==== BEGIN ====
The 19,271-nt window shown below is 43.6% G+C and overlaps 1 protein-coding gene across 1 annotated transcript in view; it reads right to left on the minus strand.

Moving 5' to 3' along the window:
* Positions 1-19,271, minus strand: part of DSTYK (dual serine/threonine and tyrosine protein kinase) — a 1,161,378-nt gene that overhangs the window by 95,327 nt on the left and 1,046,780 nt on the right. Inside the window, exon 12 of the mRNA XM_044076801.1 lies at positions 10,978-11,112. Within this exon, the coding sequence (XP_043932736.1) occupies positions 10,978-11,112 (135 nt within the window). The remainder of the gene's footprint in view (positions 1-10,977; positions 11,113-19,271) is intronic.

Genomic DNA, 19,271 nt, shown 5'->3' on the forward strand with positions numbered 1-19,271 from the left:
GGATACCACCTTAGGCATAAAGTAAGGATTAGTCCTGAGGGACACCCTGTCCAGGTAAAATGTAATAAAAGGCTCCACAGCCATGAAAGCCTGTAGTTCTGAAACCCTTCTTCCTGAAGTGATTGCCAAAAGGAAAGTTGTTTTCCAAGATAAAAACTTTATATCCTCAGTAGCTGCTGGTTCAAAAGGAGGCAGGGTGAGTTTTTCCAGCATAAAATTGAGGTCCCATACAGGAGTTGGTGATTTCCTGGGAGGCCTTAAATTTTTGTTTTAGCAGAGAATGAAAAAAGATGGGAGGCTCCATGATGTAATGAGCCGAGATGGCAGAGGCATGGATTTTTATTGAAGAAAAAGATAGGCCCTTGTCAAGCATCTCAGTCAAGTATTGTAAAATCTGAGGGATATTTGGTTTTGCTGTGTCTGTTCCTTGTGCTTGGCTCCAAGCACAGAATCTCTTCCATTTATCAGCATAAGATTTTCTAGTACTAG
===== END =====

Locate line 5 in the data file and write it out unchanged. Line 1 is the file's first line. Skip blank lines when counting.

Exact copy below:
GGATACCACCTTAGGCATAAAGTAAGGATTAGTCCTGAGGGACACCCTGTCCAGGTAAAATGTAATAAAAGGCTCCACAGCCATGAAAGCCTGTAGTTCTGAAACCCTTCTTCCTGAAGTGATTGCCAAAAGGAAAGTTGTTTTCCAAGATAAAAACTTTATATCCTCAGTAGCTGCTGGTTCAAAAGGAGGCAGGGTGAGTTTTTCCAGCATAAAATTGAGGTCCCATACAGGAGTTGGTGATTTCCTGGGAGGCCTTAAATTTTTGTTTTAGCAGAGAATGAAAAAAGATGGGAGGCTCCATGATGTAATGAGCCGAGATGGCAGAGGCATGGATTTTTATTGAAGAAAAAGATAGGCCCTTGTCAAGCATCTCAGTCAAGTATTGTAAAATCTGAGGGATATTTGGTTTTGCTGTGTCTGTTCCTTGTGCTTGGCTCCAAGCACAGAATCTCTTCCATTTATCAGCATAAGATTTTCTAGTACTAG